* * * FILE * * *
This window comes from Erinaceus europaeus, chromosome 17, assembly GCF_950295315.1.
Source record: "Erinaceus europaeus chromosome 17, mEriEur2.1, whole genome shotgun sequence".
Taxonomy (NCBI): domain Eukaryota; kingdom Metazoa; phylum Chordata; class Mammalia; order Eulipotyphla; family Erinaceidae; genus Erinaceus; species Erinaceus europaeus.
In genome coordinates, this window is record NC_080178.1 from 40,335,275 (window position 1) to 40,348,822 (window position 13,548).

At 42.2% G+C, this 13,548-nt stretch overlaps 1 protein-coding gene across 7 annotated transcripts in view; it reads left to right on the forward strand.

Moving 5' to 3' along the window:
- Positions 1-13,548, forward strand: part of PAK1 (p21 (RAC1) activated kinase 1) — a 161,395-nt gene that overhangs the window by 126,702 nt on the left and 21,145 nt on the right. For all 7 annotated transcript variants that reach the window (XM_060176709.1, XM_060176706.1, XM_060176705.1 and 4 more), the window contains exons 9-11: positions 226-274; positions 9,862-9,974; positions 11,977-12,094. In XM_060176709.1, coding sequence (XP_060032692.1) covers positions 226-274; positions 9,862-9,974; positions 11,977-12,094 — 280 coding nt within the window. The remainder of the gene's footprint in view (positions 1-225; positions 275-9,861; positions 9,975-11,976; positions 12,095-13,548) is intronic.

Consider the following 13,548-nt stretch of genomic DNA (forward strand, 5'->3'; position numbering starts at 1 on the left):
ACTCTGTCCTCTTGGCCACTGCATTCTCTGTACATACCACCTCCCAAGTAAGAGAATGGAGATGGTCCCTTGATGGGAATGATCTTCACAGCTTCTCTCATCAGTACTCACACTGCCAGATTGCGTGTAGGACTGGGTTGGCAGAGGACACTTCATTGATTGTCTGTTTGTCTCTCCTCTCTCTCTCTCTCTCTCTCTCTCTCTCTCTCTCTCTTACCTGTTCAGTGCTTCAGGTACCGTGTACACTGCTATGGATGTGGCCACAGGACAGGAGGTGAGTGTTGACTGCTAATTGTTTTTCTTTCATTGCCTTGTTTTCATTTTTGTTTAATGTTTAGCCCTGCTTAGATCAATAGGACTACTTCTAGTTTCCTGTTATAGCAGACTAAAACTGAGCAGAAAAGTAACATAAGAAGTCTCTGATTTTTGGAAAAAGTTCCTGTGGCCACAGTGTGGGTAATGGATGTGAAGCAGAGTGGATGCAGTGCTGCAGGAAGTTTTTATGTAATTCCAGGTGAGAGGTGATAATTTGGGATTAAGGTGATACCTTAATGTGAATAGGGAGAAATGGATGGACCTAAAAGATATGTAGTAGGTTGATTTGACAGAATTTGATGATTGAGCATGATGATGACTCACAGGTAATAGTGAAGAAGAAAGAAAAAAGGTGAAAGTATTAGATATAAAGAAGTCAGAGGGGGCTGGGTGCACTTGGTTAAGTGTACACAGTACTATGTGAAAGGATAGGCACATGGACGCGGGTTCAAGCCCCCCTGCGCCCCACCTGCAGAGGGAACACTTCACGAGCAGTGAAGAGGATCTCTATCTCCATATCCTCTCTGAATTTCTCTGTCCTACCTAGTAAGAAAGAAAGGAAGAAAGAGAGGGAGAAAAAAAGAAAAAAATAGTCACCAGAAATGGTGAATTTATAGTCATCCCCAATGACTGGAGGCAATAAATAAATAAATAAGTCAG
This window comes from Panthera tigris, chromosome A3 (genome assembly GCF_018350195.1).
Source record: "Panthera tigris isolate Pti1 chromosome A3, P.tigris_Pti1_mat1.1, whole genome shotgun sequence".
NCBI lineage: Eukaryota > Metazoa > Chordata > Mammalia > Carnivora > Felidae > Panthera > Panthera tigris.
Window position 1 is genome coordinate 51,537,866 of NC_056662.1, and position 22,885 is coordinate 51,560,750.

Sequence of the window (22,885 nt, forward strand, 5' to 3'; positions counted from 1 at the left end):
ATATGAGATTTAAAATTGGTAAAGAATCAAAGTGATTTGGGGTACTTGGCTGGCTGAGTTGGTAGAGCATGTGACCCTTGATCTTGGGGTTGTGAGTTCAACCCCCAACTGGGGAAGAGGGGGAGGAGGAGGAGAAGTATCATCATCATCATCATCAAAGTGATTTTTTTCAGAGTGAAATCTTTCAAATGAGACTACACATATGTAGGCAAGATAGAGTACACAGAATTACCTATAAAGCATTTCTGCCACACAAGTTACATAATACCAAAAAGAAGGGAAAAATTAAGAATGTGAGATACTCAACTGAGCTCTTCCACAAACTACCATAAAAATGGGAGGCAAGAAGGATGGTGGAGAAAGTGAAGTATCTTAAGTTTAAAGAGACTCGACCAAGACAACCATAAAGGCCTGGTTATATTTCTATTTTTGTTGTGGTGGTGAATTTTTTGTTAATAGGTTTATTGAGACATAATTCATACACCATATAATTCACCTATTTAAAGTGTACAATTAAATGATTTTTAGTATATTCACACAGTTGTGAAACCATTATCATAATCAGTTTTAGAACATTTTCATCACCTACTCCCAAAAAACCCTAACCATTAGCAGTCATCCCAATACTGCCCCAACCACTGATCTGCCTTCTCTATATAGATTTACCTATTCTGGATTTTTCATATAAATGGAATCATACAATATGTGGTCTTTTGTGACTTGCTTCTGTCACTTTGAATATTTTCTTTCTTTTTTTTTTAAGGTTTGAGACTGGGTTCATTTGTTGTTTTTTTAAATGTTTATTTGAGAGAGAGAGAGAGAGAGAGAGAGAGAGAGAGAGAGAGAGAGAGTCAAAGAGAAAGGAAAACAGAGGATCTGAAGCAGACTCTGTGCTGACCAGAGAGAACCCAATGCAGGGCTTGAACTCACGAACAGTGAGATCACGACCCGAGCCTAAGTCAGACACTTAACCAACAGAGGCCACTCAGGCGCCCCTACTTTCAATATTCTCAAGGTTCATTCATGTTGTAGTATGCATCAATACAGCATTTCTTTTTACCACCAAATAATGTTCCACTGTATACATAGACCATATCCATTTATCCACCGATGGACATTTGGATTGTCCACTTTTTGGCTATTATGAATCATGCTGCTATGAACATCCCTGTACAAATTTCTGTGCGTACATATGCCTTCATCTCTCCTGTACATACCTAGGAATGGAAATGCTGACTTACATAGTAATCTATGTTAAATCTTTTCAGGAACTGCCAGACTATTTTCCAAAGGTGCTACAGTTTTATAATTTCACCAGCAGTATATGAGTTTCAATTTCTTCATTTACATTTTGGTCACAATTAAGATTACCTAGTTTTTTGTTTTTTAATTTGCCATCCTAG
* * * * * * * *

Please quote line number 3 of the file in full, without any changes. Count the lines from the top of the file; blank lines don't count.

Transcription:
Taxonomy (NCBI): domain Eukaryota; kingdom Metazoa; phylum Chordata; class Mammalia; order Eulipotyphla; family Erinaceidae; genus Erinaceus; species Erinaceus europaeus.